Alcoholism is more common in people with alcoholic spouses than those without, a new study shows.

This makes some sense. If you met her while doing shots of Jäger off her drunken abdomen, she's going to be a little more tolerant of your excessive drinking, as long as you share. It's important to have things in common if you want your relationship to last.

They call it "associative mating", which is a technical term for 'marry a person like you.'

Alcohol dependence (AD) is 50% genetic, says lead author Julia D. Grant, research assistant professor in the department of psychiatry at Washington University School of Medicine. The study wanted to examine the impact of spousal interaction, in which an individual’s drinking behavior has an impact on his or her partner’s drinking behavior.

"Phenotypic assortment for alcoholism risk is part of a much larger phenomenon, having deep evolutionary roots," commented Michael Vanyukov, associate professor of pharmaceutical sciences, psychiatry and human genetics at the University of Pittsburgh. "A closer phenotypic and genetic similarity may translate into higher social cohesion and thus benefit the group, and perhaps the whole species."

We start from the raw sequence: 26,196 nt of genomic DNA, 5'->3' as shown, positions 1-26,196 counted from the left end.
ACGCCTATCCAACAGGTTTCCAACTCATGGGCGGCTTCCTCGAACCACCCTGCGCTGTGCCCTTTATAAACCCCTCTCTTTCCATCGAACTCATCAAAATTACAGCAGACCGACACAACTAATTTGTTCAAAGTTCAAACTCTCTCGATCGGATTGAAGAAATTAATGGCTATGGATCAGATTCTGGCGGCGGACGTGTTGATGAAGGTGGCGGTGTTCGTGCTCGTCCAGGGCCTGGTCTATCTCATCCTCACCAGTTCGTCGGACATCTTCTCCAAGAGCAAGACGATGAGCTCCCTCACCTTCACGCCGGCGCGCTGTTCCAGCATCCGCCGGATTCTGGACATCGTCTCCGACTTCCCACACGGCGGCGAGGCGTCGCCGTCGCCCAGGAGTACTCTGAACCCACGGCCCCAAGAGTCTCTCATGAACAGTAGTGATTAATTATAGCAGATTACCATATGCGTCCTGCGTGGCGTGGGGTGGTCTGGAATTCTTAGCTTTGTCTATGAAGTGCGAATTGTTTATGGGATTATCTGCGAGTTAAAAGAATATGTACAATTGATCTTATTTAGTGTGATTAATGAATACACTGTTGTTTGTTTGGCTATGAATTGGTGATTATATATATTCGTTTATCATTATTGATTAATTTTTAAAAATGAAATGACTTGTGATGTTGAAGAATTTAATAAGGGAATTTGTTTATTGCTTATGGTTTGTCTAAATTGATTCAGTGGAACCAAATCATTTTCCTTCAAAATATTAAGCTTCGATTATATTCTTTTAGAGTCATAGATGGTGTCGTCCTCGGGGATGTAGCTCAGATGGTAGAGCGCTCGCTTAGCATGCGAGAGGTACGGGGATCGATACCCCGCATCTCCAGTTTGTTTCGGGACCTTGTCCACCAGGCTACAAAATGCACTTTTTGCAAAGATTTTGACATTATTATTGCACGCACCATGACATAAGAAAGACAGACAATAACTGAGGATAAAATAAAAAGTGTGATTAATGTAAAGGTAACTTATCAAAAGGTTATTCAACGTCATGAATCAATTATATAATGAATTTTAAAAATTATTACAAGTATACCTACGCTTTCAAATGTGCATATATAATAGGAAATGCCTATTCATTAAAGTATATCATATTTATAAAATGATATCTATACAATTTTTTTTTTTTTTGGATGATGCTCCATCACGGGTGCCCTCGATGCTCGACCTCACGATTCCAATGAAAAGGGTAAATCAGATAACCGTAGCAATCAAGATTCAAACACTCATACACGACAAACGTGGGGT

Both Grant and Vanyukov noted that assortative mating is likely to result in an increased proportion of offspring who will be exposed to the genetic liability of two alcoholic parents. "The offspring will have a greater chance to inherit such genes than in the case of random or non-assortative mating," said Vanyukov, "and on the population level, this would lead to an increased frequency of genotypes associated with extreme phenotypes, such as those related to an increased risk for alcoholism."

So if you care about society, and you're not an alcoholic, marry one.

Read the study in Alcoholism: Clinical & Experimental Research (ACER) : "Spousal Concordance for Alcohol Dependence: Evidence for Assortative Mating or Spousal Interaction Effects?"